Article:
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My sister likes to name her physical ailments. For instance, when she developed two fistulas in her abdomen, she appropriately named them Ebb and Flo.
Ebb and Flo have now healed, but now she copes with an outside opening in her intestine, what’s called a stoma, due to having a colostomy. My sis has named this stoma Stella. When she is having problems with her stoma, she’ll say, “Stella acted up this morning,” and we know what she is talking about.
I just assumed my sister was using her sense of humor in a strategy unique to her. But recently I was reading a devotion in the book “Jesus Calling” by Sarah Young. Young began by writing “Make friends with the problems in your life.”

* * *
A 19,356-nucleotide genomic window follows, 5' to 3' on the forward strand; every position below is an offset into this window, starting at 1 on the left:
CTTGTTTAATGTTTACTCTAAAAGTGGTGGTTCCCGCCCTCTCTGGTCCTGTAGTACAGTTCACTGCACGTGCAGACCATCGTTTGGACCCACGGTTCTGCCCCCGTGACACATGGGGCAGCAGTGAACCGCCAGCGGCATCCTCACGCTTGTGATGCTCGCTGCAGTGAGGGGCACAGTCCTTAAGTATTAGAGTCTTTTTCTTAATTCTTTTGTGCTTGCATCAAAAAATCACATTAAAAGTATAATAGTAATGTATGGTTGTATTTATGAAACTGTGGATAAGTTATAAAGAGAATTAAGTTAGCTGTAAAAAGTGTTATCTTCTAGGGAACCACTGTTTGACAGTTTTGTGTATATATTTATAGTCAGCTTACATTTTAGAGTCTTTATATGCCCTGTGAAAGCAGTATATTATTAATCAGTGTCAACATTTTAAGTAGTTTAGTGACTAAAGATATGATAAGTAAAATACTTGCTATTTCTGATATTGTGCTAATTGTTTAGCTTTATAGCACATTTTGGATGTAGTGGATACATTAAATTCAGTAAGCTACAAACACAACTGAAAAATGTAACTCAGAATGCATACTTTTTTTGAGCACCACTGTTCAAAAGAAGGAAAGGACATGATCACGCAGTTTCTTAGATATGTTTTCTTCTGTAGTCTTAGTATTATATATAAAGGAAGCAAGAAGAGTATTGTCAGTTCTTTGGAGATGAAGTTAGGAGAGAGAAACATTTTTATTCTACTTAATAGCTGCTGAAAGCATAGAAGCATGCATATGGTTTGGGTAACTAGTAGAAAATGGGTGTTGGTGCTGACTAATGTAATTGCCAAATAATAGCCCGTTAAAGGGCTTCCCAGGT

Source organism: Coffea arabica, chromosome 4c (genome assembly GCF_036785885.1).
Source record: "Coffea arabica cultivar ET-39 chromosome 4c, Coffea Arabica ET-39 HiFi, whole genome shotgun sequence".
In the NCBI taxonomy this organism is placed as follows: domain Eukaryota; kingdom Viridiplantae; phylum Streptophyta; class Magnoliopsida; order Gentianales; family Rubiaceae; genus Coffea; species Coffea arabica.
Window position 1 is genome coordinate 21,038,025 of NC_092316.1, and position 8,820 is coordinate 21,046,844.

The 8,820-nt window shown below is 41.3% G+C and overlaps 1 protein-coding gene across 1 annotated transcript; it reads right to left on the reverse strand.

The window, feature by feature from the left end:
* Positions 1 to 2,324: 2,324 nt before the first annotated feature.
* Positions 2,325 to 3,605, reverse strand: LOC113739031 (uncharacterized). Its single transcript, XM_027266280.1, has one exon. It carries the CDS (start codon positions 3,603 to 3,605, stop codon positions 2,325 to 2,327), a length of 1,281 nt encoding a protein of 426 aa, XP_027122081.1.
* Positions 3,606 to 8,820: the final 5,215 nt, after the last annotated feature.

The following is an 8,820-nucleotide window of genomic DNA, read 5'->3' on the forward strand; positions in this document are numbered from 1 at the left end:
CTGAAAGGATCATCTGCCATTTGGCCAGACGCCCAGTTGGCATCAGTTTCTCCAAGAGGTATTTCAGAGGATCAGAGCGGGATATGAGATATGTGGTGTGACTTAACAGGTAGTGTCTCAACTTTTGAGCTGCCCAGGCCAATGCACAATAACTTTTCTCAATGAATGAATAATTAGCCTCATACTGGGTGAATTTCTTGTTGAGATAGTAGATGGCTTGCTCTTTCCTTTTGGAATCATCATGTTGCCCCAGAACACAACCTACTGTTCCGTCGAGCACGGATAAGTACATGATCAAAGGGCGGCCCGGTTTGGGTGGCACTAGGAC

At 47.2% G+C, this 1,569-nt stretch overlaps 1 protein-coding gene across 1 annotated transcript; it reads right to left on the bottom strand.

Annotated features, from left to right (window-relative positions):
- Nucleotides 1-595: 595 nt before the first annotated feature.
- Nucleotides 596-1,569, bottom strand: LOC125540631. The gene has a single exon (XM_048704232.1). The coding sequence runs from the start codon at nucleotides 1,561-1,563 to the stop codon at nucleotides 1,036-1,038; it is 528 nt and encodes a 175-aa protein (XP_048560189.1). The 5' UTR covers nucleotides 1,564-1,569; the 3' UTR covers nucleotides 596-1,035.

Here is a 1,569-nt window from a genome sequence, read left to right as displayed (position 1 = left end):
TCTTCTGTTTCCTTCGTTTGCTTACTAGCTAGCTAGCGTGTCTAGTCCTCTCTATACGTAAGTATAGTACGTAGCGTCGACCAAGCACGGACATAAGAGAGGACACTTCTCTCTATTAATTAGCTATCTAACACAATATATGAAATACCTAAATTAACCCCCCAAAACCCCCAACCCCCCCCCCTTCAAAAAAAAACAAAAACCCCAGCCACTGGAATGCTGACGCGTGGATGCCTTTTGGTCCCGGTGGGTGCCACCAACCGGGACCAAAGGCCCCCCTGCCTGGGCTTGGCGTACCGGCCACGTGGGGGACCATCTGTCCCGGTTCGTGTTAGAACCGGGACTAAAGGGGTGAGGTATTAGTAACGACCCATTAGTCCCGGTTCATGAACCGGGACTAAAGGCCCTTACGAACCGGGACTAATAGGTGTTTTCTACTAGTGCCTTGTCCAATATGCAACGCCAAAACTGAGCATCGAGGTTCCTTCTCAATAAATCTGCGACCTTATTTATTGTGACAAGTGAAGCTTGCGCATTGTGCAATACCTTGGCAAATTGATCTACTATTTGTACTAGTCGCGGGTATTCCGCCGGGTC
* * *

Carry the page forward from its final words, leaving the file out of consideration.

She said the best way to make friends with our problems is to thank God for them. After all, 1Thessalonians 5:18 tells us, “In everything give thanks; for this is the will of God in Christ Jesus for you.” That way, we can look to what might be a blessing coming out of them, since Romans 8:28 tells us about everything working out for good.
Then the devotion writer says, most relevant here, “You can even give persistent problems nicknames, helping you to approach them with familiarity rather than dread.”
A friend of mine suffered from pain in parts of her body, leading her to say, “The only thing that doesn’t hurt is an eyelash.” She went to a number of doctors, only to have them shrug their shoulders.
Finally, one said, “You have fibromyalgia.” My friend was relieved, glad to at last have a name for her woes. This strategy is certainly a different version of the “name it, claim it” notion that some pastors preach, isn’t it?
I’ve heard older people talk about “Arthur” causing them woes, referring to their arthritis, and this approach usually leads them to smile. Accordingly, I’ve named my new knee “A.K.”— meaning artificial knee. I’ll be glad when he’s not so much of a pain!
Donna Crowe is a minister’s wife.